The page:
In the language of **cryptography**, **ciphertext** refers to a message encoded with a particular key. **Plaintext** refers to the original, unencoded text. In this problem, both the **ciphertext** and the key are simply strings of upper-case characters. The ciphertext is generated from the plaintext by “adding” corresponding characters of the plaintext and the key together. If the plaintext is shorter than the key, only some of the key will be used. Similarly, if the plaintext is shorter than the key, the key will be used multiple times.

For example, to encode the plaintext “HELLO” with the key “CAT”:

Plaintext: HELLO

Key: CATCA

Ciphertext: KFFOP

And to encode the plaintext “DOG” with the key “FIDO”:

Plaintext: DOG

Key: FID

Ciphertext: JXK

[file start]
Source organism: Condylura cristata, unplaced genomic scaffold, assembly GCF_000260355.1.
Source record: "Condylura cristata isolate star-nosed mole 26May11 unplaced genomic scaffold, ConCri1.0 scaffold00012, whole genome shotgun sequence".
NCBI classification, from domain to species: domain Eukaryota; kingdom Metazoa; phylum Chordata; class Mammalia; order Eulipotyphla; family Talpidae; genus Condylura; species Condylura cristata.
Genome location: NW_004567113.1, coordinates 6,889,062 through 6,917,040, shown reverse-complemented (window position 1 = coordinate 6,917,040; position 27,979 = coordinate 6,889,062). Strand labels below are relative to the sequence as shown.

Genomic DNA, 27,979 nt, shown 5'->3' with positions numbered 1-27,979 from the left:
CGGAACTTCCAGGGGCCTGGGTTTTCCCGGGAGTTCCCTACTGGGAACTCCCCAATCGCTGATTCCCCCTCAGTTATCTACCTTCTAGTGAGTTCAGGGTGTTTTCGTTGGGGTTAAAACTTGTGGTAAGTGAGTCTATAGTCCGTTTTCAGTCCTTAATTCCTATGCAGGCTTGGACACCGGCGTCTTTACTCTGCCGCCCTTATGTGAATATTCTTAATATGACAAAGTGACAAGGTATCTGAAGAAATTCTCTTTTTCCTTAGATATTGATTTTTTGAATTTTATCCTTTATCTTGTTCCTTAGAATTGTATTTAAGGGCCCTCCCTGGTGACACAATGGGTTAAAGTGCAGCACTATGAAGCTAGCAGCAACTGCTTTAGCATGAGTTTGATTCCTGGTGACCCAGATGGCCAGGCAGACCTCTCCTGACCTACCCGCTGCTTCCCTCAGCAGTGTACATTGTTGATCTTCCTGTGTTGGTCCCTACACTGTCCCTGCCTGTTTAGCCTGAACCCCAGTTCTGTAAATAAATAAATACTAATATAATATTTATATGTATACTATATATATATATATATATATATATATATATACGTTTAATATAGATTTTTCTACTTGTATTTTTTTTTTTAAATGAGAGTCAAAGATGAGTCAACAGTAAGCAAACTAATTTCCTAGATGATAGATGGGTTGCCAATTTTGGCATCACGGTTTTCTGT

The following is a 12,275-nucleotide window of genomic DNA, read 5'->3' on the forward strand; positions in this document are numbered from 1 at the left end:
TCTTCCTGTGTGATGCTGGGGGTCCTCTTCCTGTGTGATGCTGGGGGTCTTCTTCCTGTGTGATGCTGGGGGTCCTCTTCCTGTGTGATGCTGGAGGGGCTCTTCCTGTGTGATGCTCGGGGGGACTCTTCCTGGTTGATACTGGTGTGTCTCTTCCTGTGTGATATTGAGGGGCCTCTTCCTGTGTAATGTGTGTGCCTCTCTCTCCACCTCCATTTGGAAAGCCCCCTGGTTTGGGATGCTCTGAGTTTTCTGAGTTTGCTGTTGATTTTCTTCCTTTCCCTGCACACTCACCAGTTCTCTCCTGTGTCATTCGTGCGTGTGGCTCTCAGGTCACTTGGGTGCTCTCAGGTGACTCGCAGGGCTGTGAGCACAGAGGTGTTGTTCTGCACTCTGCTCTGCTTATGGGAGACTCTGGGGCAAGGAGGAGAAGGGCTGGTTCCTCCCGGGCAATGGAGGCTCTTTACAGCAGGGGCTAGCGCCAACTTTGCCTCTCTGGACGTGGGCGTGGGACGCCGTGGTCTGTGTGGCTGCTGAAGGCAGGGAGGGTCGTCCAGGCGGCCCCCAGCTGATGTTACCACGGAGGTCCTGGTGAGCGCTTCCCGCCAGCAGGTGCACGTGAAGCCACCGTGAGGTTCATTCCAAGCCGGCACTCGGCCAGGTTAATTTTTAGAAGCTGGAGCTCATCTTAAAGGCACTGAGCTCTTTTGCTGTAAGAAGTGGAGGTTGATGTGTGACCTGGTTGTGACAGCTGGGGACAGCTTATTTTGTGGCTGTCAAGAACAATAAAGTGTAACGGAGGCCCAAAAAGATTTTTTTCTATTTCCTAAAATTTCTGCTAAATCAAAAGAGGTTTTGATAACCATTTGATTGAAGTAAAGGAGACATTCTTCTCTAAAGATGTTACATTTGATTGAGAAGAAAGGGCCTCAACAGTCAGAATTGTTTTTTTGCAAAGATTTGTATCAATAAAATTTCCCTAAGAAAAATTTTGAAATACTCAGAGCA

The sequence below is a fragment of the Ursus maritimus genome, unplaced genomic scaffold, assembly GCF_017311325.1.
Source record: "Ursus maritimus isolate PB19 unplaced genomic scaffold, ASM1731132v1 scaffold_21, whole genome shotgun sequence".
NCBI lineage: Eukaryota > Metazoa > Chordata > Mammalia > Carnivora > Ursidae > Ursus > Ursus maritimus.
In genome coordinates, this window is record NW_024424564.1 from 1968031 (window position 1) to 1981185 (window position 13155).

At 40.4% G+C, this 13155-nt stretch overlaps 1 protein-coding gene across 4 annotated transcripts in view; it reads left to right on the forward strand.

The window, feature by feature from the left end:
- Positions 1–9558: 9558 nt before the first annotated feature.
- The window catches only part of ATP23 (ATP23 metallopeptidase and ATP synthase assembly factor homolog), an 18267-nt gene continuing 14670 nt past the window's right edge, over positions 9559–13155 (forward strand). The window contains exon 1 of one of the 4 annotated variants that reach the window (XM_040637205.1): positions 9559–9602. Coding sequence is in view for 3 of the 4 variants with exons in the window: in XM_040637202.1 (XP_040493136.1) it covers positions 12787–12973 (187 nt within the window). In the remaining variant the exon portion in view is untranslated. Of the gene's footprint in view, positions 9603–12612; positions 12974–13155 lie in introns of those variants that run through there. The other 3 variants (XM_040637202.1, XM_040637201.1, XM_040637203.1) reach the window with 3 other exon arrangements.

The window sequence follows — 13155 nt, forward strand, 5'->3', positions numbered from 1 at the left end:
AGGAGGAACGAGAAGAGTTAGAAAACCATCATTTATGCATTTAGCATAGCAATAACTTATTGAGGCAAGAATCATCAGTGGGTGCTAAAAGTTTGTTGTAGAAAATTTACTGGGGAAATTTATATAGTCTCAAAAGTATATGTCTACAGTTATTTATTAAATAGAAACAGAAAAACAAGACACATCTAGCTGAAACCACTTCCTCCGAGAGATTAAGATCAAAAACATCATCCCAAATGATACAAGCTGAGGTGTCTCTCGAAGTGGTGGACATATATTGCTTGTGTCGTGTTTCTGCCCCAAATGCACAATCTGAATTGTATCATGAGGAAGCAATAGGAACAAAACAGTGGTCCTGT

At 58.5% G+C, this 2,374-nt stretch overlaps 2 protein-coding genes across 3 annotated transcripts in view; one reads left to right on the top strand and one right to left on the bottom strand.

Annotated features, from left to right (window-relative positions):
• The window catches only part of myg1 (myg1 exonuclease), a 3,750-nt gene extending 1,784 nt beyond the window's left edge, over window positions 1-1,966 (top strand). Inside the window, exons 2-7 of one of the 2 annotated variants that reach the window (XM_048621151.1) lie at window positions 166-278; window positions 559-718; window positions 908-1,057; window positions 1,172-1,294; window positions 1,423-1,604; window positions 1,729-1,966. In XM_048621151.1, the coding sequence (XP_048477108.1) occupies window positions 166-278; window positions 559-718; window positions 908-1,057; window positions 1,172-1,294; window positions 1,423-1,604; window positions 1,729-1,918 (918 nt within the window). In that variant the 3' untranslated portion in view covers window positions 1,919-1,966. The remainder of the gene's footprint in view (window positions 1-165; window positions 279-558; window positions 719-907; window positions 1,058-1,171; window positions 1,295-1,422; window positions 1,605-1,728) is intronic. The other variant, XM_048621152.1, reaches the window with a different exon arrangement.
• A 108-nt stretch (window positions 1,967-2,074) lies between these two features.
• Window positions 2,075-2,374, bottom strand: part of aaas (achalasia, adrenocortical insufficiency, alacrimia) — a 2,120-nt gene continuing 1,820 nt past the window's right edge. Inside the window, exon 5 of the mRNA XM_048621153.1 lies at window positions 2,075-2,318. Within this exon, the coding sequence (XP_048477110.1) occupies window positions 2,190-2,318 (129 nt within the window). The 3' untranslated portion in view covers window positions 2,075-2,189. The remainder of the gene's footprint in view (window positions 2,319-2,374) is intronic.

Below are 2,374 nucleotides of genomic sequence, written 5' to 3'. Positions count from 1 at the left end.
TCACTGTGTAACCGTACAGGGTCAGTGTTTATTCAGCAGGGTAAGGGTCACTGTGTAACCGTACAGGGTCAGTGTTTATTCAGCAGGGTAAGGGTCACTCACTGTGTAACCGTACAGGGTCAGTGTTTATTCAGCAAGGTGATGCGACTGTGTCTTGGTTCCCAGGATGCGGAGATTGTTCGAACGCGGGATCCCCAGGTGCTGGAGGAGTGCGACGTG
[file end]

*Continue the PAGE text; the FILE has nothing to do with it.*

To add two letters together, use the following convention: A=1, B=2, …, Z=26. If the sum of two letters is greater than 26, subtract 26 from the sum. For example: A + E = 1 + 5 = 6 = F, and D + X = 4 + 24 = 28 = 2 = B.

Given a ciphertext/key pair, determine the corresponding plaintext.

Input Format :

Input will consist of pairs of lines, with the first line being the ciphertext and the second line being the key. Both will consist of only uppercase letters.

Output Format:

For each ciphertext/key pair, print the corresponding plaintext message.

Example:

Sample Input:

HELLO

CAT

Sample Output:

KFFOP

**Code:**

#include<stdio.h>
#include<string.h>
int main()
{
char p[50]={0},key[50]={0};
int x=0;
char c[50]={0};
int i,l1,l2;
gets(p);
gets(key);
l1=strlen(p);
l2=strlen(key);
if(l1<=l2)
{
goto END;
}
else if(l1>l2)
{
for(i=l2;i<l1;i++)
{
key[i]=key[x];
x++;
}
}
for(i=0;i<l1;i++)
{
p[i]=(int)p[i]-64;
key[i]=(int)key[i]-64;
c[i]=p[i]+key[i];
if(c[i]>26)
c[i]=c[i]-26;
c[i]=c[i]+64;
printf("%c",c[i]);
}
return 0;
}

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